After the agreement of the Twenty-Seven, the EU will be able to issue common debt, a historic process that aims to revive the economy of the bloc after the crisis linked to Covid-19.
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The European Union (EU) will be able to start in June the historic process of issuing common debt to finance its post-Covid-19 recovery plan, the European Council announced on Monday March 31 in a press release. The European Council, which represents the member states, has announced that it has “formally received the approval notifications from all 27, which allows the Commission to borrow on behalf of the EU on the markets of capital”.
In total, 672 billion euros in grants and loans will be granted to EU member countries, as part of a global recovery plan of 750 billion euros called “Next Generation EU”. This plan is financed by a joint recourse to the loan, unprecedented, which embodies European solidarity in the face of the Covid-19 crisis. Spain and Italy should be the main beneficiaries with nearly 70 billion euros each, ahead of France with nearly 40 billion euros.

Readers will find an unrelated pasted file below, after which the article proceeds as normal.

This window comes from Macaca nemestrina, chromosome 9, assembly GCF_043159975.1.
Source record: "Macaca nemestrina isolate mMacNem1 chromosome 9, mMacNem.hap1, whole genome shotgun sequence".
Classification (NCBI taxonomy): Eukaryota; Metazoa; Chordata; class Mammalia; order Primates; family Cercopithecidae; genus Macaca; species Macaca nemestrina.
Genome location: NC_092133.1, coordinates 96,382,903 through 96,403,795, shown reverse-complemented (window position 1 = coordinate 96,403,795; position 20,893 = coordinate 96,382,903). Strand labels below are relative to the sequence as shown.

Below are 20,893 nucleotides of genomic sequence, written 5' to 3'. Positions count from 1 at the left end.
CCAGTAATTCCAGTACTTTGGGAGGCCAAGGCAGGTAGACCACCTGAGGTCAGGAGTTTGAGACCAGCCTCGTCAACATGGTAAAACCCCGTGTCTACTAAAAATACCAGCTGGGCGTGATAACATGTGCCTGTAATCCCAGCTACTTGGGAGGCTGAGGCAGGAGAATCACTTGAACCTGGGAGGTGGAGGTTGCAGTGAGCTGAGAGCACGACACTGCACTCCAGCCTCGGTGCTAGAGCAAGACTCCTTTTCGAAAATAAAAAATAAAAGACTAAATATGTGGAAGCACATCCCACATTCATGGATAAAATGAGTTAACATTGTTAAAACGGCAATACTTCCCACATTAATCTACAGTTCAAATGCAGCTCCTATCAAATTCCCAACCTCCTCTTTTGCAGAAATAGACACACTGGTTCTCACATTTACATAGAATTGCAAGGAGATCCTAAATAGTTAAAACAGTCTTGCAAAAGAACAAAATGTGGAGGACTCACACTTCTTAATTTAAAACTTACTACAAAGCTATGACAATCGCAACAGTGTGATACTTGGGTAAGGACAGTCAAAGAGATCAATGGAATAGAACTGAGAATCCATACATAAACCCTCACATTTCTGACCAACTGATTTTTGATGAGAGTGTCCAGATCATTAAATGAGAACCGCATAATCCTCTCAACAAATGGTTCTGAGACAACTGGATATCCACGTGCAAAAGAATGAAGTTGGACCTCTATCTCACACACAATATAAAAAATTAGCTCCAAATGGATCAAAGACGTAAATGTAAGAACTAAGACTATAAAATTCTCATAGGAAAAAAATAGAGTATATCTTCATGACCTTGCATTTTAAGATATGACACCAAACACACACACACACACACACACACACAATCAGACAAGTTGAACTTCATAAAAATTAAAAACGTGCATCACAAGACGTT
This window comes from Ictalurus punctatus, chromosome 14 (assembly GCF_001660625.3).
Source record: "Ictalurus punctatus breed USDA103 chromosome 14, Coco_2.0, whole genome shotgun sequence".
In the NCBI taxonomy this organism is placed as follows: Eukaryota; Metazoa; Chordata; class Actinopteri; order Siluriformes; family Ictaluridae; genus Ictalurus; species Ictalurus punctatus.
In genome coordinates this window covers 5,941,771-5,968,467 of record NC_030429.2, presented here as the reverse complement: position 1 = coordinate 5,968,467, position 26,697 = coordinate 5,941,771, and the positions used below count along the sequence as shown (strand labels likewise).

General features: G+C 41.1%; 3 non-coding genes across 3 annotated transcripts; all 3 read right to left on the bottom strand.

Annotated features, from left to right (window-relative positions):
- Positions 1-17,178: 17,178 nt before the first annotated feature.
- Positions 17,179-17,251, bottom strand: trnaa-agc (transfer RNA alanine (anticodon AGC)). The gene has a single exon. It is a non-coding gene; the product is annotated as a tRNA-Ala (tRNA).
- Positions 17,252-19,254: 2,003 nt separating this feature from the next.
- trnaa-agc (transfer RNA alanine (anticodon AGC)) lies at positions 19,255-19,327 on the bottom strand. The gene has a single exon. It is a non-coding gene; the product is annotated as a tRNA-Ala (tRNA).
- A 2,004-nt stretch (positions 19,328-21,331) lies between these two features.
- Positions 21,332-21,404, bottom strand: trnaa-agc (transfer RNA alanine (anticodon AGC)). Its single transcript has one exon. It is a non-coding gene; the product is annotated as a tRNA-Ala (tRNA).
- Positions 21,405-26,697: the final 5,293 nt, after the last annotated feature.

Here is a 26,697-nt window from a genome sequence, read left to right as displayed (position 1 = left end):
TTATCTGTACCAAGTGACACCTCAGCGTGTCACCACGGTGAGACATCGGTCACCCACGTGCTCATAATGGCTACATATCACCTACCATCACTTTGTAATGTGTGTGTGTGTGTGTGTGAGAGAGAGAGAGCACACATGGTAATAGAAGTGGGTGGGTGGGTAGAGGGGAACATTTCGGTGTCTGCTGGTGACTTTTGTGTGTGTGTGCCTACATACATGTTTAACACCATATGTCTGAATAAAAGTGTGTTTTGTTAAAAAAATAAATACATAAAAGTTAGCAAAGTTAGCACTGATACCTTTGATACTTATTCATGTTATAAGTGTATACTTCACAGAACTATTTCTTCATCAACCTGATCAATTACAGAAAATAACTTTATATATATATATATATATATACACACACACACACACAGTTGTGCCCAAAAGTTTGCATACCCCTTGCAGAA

Setting artwork of the plan, concluded in July 2020 after difficult negotiations, has often been criticized for its slowness. The first payments, which are to finance investment projects in the green and digital transition, are scheduled for next July. These will be pre-financing representing 13% of the total grants. The disbursements will be spread over several years.
EU countries began to submit their national investment plans associated with structural reforms in Brussels at the end of April, in order to solicit funding. Twenty-two states out of 27 have already submitted their draft to the Commission, which has two months to examine and approve them. The European Council, which represents the member states, will then have a month to give the green light.